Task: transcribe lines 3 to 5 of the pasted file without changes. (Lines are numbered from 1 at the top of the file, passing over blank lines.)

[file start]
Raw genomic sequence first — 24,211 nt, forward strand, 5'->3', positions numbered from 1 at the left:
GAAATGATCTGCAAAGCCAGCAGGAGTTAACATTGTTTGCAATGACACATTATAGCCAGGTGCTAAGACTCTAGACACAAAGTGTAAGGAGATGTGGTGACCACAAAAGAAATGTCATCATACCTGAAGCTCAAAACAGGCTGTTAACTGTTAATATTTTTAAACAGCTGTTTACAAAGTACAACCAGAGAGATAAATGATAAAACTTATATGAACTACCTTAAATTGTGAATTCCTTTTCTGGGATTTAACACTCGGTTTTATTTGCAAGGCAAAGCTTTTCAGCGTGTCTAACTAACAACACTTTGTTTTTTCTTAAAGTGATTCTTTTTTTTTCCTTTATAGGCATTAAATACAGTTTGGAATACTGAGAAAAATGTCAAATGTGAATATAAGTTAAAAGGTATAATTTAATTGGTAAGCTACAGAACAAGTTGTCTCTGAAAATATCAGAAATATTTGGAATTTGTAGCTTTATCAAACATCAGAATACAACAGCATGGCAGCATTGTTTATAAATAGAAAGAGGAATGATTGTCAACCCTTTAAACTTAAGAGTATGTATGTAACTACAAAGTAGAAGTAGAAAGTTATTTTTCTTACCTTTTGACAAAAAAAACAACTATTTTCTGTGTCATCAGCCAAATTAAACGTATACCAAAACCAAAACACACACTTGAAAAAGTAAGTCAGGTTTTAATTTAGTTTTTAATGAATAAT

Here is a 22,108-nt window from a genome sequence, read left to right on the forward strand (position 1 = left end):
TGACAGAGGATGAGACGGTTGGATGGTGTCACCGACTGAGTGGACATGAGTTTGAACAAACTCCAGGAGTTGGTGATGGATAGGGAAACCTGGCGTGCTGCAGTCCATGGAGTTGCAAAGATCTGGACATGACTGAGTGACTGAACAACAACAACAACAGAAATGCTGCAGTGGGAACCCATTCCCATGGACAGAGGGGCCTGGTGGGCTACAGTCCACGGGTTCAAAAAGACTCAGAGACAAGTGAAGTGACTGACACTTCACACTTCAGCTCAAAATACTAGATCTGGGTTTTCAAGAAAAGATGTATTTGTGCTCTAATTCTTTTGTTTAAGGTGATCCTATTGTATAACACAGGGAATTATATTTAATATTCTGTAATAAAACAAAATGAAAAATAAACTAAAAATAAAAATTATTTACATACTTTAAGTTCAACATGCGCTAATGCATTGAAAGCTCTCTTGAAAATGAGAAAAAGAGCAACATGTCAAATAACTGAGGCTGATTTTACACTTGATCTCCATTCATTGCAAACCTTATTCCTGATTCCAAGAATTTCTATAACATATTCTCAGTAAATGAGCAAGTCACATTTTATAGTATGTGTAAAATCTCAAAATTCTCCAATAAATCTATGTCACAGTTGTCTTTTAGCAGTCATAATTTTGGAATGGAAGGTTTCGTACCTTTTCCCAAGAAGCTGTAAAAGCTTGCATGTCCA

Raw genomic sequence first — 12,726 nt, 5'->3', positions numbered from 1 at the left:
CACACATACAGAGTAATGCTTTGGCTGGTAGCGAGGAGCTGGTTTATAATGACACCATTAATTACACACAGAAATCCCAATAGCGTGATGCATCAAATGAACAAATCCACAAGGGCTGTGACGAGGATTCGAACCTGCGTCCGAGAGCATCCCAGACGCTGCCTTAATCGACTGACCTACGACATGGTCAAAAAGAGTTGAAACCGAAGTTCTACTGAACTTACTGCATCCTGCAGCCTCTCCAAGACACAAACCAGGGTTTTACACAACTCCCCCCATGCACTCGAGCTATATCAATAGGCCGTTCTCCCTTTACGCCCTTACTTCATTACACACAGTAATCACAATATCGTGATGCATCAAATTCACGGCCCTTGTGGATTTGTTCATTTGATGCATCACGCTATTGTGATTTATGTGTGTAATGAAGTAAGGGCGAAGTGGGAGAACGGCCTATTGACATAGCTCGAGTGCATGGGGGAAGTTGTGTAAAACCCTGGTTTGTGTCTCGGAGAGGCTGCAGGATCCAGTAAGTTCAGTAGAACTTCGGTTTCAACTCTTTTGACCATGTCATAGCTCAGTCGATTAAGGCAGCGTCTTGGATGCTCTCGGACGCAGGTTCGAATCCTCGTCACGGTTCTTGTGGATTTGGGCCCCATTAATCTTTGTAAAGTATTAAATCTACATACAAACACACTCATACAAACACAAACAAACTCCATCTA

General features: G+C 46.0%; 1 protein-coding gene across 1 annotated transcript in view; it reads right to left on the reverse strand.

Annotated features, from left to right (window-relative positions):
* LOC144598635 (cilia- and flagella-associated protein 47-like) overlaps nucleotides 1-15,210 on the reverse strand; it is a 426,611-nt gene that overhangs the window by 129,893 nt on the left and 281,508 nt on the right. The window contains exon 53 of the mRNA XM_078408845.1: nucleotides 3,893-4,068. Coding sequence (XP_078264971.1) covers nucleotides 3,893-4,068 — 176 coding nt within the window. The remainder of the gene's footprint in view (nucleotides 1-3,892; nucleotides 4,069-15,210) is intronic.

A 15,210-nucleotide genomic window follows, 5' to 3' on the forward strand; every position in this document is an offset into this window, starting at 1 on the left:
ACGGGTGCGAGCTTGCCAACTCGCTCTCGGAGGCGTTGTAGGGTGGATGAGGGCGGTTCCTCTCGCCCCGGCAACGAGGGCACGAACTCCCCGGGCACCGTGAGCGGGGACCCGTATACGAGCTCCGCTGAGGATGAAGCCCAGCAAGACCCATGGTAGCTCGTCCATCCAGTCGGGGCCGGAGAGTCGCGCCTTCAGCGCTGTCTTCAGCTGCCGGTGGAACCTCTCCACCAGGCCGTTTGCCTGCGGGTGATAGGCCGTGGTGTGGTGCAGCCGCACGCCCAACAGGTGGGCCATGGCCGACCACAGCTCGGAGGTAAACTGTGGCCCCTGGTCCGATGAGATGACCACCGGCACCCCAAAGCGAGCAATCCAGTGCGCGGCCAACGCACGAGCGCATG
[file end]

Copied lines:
Here is a 22,108-nt window from a genome sequence, read left to right on the forward strand (position 1 = left end):
TGACAGAGGATGAGACGGTTGGATGGTGTCACCGACTGAGTGGACATGAGTTTGAACAAACTCCAGGAGTTGGTGATGGATAGGGAAACCTGGCGTGCTGCAGTCCATGGAGTTGCAAAGATCTGGACATGACTGAGTGACTGAACAACAACAACAACAGAAATGCTGCAGTGGGAACCCATTCCCATGGACAGAGGGGCCTGGTGGGCTACAGTCCACGGGTTCAAAAAGACTCAGAGACAAGTGAAGTGACTGACACTTCACACTTCAGCTCAAAATACTAGATCTGGGTTTTCAAGAAAAGATGTATTTGTGCTCTAATTCTTTTGTTTAAGGTGATCCTATTGTATAACACAGGGAATTATATTTAATATTCTGTAATAAAACAAAATGAAAAATAAACTAAAAATAAAAATTATTTACATACTTTAAGTTCAACATGCGCTAATGCATTGAAAGCTCTCTTGAAAATGAGAAAAAGAGCAACATGTCAAATAACTGAGGCTGATTTTACACTTGATCTCCATTCATTGCAAACCTTATTCCTGATTCCAAGAATTTCTATAACATATTCTCAGTAAATGAGCAAGTCACATTTTATAGTATGTGTAAAATCTCAAAATTCTCCAATAAATCTATGTCACAGTTGTCTTTTAGCAGTCATAATTTTGGAATGGAAGGTTTCGTACCTTTTCCCAAGAAGCTGTAAAAGCTTGCATGTCCA

Raw genomic sequence first — 12,726 nt, 5'->3', positions numbered from 1 at the left: